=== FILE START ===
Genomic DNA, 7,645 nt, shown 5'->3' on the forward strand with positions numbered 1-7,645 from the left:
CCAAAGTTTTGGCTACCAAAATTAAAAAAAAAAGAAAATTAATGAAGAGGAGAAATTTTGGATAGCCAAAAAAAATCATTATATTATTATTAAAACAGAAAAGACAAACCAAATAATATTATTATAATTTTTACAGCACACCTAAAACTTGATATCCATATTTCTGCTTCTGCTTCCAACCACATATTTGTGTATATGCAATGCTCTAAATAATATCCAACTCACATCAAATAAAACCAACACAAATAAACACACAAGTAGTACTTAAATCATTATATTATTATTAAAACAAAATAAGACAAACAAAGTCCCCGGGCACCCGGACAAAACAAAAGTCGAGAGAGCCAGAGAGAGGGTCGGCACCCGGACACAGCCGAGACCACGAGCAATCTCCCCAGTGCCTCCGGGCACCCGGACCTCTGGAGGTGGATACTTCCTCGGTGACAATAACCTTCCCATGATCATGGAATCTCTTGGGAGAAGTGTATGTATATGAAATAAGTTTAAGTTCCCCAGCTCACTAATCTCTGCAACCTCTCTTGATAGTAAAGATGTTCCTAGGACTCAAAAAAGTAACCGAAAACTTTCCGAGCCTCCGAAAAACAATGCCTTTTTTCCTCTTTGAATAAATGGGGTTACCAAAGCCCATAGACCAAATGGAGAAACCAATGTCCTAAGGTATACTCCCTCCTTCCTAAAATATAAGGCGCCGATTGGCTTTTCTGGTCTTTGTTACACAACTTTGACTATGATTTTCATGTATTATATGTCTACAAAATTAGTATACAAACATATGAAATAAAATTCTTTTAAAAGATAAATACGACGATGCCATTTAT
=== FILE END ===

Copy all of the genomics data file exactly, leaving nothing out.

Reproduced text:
Genomic DNA, 7,645 nt, shown 5'->3' on the forward strand with positions numbered 1-7,645 from the left:
CCAAAGTTTTGGCTACCAAAATTAAAAAAAAAAGAAAATTAATGAAGAGGAGAAATTTTGGATAGCCAAAAAAAATCATTATATTATTATTAAAACAGAAAAGACAAACCAAATAATATTATTATAATTTTTACAGCACACCTAAAACTTGATATCCATATTTCTGCTTCTGCTTCCAACCACATATTTGTGTATATGCAATGCTCTAAATAATATCCAACTCACATCAAATAAAACCAACACAAATAAACACACAAGTAGTACTTAAATCATTATATTATTATTAAAACAAAATAAGACAAACAAAGTCCCCGGGCACCCGGACAAAACAAAAGTCGAGAGAGCCAGAGAGAGGGTCGGCACCCGGACACAGCCGAGACCACGAGCAATCTCCCCAGTGCCTCCGGGCACCCGGACCTCTGGAGGTGGATACTTCCTCGGTGACAATAACCTTCCCATGATCATGGAATCTCTTGGGAGAAGTGTATGTATATGAAATAAGTTTAAGTTCCCCAGCTCACTAATCTCTGCAACCTCTCTTGATAGTAAAGATGTTCCTAGGACTCAAAAAAGTAACCGAAAACTTTCCGAGCCTCCGAAAAACAATGCCTTTTTTCCTCTTTGAATAAATGGGGTTACCAAAGCCCATAGACCAAATGGAGAAACCAATGTCCTAAGGTATACTCCCTCCTTCCTAAAATATAAGGCGCCGATTGGCTTTTCTGGTCTTTGTTACACAACTTTGACTATGATTTTCATGTATTATATGTCTACAAAATTAGTATACAAACATATGAAATAAAATTCTTTTAAAAGATAAATACGACGATGCCATTTAT